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W.R. GRACE & CO. CELEBRATES 150TH ANNIVERSARY
June 14, 2004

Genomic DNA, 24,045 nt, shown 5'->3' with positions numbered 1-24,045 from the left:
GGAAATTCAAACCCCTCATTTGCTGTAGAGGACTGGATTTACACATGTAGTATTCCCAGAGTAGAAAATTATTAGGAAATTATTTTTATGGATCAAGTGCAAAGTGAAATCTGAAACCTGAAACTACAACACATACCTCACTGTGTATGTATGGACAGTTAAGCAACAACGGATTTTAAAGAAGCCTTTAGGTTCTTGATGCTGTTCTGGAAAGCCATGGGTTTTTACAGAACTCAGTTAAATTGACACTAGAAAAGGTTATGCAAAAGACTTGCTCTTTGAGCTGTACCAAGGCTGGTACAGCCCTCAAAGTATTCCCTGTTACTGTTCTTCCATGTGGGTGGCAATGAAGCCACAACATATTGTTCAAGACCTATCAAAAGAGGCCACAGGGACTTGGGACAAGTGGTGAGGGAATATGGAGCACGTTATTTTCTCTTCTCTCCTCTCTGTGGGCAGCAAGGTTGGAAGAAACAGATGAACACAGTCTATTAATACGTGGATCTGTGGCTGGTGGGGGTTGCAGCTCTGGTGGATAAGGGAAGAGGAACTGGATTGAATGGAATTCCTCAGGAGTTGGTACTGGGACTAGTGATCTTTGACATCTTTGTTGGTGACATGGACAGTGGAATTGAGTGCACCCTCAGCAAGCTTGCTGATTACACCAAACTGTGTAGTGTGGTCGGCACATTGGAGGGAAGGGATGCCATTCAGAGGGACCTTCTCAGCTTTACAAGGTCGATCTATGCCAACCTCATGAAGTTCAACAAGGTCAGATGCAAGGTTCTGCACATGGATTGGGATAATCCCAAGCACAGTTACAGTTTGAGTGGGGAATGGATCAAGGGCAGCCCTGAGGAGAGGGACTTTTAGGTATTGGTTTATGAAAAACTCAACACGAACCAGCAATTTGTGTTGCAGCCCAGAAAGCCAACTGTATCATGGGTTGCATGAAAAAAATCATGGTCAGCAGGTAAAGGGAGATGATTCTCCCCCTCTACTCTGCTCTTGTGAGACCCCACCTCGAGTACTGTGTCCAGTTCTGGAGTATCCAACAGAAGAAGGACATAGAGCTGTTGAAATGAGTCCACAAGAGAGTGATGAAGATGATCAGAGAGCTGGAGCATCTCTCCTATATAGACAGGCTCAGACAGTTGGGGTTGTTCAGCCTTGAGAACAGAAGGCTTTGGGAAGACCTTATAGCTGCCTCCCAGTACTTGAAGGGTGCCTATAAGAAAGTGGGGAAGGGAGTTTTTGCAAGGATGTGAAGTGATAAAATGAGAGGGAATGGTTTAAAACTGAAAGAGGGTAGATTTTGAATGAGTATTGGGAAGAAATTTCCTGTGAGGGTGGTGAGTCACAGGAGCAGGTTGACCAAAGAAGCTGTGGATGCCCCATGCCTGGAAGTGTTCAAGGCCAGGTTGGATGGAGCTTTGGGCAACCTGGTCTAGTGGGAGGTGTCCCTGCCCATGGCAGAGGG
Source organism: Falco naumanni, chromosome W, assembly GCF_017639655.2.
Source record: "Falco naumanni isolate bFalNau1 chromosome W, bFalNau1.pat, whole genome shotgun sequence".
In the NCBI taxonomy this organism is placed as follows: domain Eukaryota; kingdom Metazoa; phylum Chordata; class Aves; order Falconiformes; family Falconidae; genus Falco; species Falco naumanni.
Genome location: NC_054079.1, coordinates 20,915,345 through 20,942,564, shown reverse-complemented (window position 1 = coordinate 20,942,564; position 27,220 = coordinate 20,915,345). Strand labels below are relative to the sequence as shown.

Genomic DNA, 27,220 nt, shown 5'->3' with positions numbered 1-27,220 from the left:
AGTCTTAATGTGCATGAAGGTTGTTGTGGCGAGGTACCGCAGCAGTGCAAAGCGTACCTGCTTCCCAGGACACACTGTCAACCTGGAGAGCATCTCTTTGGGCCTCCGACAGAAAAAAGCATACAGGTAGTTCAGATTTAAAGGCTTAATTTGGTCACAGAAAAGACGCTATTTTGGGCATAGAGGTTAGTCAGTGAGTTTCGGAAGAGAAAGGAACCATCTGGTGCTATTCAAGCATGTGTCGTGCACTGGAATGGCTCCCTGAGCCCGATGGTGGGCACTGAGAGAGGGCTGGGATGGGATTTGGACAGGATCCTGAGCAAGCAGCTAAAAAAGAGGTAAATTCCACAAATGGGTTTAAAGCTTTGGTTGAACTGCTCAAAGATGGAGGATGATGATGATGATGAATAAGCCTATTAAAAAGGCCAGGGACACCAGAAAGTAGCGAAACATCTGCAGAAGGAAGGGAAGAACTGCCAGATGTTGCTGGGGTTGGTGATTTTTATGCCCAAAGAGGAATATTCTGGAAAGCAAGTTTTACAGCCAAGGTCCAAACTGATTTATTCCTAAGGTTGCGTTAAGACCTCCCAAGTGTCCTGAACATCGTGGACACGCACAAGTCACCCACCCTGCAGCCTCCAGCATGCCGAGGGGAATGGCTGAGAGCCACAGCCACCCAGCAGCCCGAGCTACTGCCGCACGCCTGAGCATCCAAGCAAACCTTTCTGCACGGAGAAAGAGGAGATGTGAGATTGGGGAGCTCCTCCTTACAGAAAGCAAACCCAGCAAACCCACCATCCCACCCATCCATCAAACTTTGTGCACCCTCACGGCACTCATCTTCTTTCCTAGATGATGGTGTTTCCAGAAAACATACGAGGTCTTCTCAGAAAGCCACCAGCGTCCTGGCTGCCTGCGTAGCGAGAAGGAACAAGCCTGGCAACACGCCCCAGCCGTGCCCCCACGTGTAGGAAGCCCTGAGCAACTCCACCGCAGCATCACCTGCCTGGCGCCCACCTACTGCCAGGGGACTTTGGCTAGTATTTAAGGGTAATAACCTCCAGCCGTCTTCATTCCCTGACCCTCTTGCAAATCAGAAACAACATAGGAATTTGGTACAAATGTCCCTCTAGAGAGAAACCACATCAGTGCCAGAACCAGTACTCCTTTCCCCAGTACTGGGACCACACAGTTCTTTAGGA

W.R. Grace & Co. celebrated the 150th anniversary of its founding on May 10, joining a small number of companies that have reached this remarkable milestone. Chairman and CEO Paul Norris marked the occasion by ringing The Closing Bell™ at the New York Stock Exchange. While most companies that survive a century and a half in business have done one thing well - denim pants at Levi Strauss & Co. or sewing machines at Singer Sewing Co. - Grace's history is clearly one of evolution and re-invention. "Change is the one thing that Grace has done exceedingly well for 150 years," Norris said. "That, and the simple recognition that people make a company and are its most important asset. From our founding until today, our people have provided the ideas and energy we need to succeed." William Russell Grace, an Irish emigrant to Peru, founded the company that bears his name in 1854 when he took over operations of a ship chandler's business, selling supplies to ships engaged in Peru's guano and nitrates trade. Over the next few decades and through the first half of the 20th century, Grace became one of the world's largest shipping companies, not only owning its ships but frequently having a stake in their cargo as well. While freight was the company's bread and butter, the Grace Line of passenger ships became the company's calling card. William's grandson, J. Peter Grace, who took over in 1945, brought the company's focus to the chemical industry with the purchase of Davison Chemical Co. and Dewey & Almy in the early 1950s. The evolution was completed in 1969 when the Grace Line was sold. "Grace has survived all these years because of an inherent willingness to change, because of the strength of our people and because we pursue businesses that make a difference in the lives of our customers and the community at large," Norris said. "Through it all, the company remains agile and focused on growing in smart and strategic ways. If we continue to do all of these things well, Grace can look forward to another productive 150 years."